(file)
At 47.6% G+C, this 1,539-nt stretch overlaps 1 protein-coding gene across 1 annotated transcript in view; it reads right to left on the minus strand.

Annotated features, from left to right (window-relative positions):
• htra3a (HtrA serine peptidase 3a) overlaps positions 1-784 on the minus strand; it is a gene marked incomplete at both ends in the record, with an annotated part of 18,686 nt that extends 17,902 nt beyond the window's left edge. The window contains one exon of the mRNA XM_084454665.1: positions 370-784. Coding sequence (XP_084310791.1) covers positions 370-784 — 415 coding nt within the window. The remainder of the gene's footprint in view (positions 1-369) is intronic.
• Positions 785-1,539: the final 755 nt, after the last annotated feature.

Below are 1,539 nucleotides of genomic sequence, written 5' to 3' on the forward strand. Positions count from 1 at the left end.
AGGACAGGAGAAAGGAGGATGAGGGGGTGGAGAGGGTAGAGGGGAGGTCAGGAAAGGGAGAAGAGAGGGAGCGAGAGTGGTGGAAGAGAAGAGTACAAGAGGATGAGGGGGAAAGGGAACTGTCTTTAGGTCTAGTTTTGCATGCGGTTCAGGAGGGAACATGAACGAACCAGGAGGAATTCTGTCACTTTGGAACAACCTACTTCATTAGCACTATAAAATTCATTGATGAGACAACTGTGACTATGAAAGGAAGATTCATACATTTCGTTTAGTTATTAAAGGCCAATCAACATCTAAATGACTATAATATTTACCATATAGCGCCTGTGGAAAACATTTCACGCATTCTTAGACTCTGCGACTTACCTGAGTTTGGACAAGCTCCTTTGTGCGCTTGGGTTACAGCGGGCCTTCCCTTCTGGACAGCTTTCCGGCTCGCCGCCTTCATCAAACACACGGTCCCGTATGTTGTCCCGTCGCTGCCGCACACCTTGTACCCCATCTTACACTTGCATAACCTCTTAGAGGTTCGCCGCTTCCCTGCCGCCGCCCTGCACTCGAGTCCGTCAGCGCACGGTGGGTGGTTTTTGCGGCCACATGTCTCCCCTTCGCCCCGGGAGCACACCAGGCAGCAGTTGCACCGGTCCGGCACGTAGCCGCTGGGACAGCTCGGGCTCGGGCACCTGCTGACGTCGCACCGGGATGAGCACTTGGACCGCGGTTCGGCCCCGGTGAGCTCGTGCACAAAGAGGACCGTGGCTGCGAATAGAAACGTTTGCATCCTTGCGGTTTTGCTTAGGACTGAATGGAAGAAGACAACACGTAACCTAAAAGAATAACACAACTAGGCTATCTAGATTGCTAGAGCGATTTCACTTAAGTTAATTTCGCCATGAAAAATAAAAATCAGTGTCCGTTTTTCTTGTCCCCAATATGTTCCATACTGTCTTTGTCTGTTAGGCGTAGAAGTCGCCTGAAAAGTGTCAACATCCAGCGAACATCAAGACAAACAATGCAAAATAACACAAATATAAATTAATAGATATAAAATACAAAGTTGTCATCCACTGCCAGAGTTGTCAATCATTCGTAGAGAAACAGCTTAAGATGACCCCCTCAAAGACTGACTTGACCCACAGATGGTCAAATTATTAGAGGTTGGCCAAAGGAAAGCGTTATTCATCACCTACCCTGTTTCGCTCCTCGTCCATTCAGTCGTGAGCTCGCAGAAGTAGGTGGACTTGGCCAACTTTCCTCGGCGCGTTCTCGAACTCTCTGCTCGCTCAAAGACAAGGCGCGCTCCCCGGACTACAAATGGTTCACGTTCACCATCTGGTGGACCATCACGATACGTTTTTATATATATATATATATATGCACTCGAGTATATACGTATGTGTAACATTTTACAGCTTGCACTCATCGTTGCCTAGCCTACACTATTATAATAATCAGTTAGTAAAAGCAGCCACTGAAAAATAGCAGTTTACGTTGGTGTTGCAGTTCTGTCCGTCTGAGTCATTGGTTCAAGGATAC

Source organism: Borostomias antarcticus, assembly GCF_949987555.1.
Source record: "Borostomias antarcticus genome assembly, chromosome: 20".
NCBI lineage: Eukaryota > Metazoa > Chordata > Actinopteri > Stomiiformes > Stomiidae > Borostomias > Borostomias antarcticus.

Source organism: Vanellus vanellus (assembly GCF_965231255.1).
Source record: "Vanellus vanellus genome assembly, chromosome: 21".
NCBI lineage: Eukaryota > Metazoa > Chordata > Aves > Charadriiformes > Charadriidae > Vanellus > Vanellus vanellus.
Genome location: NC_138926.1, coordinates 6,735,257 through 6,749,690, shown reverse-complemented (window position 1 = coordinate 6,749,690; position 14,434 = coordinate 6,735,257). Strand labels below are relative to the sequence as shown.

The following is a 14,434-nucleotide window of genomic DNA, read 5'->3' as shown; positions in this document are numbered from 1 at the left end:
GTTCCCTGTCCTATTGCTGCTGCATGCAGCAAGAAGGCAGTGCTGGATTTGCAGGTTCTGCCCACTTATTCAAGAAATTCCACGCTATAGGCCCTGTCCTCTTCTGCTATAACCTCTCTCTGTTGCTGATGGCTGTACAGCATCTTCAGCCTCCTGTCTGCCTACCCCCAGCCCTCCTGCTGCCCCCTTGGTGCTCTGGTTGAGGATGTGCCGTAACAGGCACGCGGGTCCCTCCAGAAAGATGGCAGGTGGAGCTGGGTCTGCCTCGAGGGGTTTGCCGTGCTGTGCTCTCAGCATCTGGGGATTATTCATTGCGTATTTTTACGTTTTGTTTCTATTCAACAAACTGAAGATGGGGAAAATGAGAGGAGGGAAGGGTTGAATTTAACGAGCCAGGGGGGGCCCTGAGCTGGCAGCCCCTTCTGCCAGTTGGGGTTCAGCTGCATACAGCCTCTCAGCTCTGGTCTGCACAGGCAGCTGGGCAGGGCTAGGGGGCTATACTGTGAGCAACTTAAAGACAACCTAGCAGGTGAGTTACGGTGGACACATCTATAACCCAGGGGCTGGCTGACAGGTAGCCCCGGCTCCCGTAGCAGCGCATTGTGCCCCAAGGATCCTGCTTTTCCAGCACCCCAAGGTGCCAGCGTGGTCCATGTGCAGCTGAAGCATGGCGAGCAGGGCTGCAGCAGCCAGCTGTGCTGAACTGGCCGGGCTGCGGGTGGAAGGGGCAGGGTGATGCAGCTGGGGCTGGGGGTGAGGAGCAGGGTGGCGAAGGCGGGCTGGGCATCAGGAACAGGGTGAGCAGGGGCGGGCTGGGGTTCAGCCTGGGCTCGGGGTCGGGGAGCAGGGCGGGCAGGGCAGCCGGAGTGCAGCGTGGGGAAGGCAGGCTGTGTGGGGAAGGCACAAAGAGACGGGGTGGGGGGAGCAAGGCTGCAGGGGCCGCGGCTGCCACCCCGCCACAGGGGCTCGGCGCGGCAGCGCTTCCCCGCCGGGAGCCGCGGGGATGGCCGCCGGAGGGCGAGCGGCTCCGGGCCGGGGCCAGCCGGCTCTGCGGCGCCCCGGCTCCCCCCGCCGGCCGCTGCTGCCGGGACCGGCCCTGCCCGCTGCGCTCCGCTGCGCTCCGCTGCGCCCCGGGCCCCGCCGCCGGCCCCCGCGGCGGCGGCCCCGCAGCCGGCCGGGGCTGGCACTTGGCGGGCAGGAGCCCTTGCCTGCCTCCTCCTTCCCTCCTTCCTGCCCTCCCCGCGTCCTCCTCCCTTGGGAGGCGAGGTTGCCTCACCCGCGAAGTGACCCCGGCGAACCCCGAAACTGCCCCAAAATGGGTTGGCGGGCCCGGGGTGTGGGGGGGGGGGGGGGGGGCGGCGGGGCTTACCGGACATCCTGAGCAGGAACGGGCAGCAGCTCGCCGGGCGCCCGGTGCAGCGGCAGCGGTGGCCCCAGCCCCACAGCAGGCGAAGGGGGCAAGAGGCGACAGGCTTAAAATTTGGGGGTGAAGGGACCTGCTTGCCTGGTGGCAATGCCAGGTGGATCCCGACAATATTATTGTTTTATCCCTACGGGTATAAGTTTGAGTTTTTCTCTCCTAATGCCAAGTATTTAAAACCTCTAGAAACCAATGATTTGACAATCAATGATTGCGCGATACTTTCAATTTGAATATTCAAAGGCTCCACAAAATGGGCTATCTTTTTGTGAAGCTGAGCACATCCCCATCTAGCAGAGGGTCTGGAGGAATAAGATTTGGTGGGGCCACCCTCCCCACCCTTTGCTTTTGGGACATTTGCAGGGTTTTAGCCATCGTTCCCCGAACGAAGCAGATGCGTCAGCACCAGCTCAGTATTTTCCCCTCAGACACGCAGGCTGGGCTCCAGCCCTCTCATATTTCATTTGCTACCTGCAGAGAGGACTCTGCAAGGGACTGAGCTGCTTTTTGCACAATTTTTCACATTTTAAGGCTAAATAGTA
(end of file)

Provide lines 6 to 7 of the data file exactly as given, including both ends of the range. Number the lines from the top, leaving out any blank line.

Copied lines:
AGGACAGGAGAAAGGAGGATGAGGGGGTGGAGAGGGTAGAGGGGAGGTCAGGAAAGGGAGAAGAGAGGGAGCGAGAGTGGTGGAAGAGAAGAGTACAAGAGGATGAGGGGGAAAGGGAACTGTCTTTAGGTCTAGTTTTGCATGCGGTTCAGGAGGGAACATGAACGAACCAGGAGGAATTCTGTCACTTTGGAACAACCTACTTCATTAGCACTATAAAATTCATTGATGAGACAACTGTGACTATGAAAGGAAGATTCATACATTTCGTTTAGTTATTAAAGGCCAATCAACATCTAAATGACTATAATATTTACCATATAGCGCCTGTGGAAAACATTTCACGCATTCTTAGACTCTGCGACTTACCTGAGTTTGGACAAGCTCCTTTGTGCGCTTGGGTTACAGCGGGCCTTCCCTTCTGGACAGCTTTCCGGCTCGCCGCCTTCATCAAACACACGGTCCCGTATGTTGTCCCGTCGCTGCCGCACACCTTGTACCCCATCTTACACTTGCATAACCTCTTAGAGGTTCGCCGCTTCCCTGCCGCCGCCCTGCACTCGAGTCCGTCAGCGCACGGTGGGTGGTTTTTGCGGCCACATGTCTCCCCTTCGCCCCGGGAGCACACCAGGCAGCAGTTGCACCGGTCCGGCACGTAGCCGCTGGGACAGCTCGGGCTCGGGCACCTGCTGACGTCGCACCGGGATGAGCACTTGGACCGCGGTTCGGCCCCGGTGAGCTCGTGCACAAAGAGGACCGTGGCTGCGAATAGAAACGTTTGCATCCTTGCGGTTTTGCTTAGGACTGAATGGAAGAAGACAACACGTAACCTAAAAGAATAACACAACTAGGCTATCTAGATTGCTAGAGCGATTTCACTTAAGTTAATTTCGCCATGAAAAATAAAAATCAGTGTCCGTTTTTCTTGTCCCCAATATGTTCCATACTGTCTTTGTCTGTTAGGCGTAGAAGTCGCCTGAAAAGTGTCAACATCCAGCGAACATCAAGACAAACAATGCAAAATAACACAAATATAAATTAATAGATATAAAATACAAAGTTGTCATCCACTGCCAGAGTTGTCAATCATTCGTAGAGAAACAGCTTAAGATGACCCCCTCAAAGACTGACTTGACCCACAGATGGTCAAATTATTAGAGGTTGGCCAAAGGAAAGCGTTATTCATCACCTACCCTGTTTCGCTCCTCGTCCATTCAGTCGTGAGCTCGCAGAAGTAGGTGGACTTGGCCAACTTTCCTCGGCGCGTTCTCGAACTCTCTGCTCGCTCAAAGACAAGGCGCGCTCCCCGGACTACAAATGGTTCACGTTCACCATCTGGTGGACCATCACGATACGTTTTTATATATATATATATATATGCACTCGAGTATATACGTATGTGTAACATTTTACAGCTTGCACTCATCGTTGCCTAGCCTACACTATTATAATAATCAGTTAGTAAAAGCAGCCACTGAAAAATAGCAGTTTACGTTGGTGTTGCAGTTCTGTCCGTCTGAGTCATTGGTTCAAGGATAC

Source organism: Borostomias antarcticus, assembly GCF_949987555.1.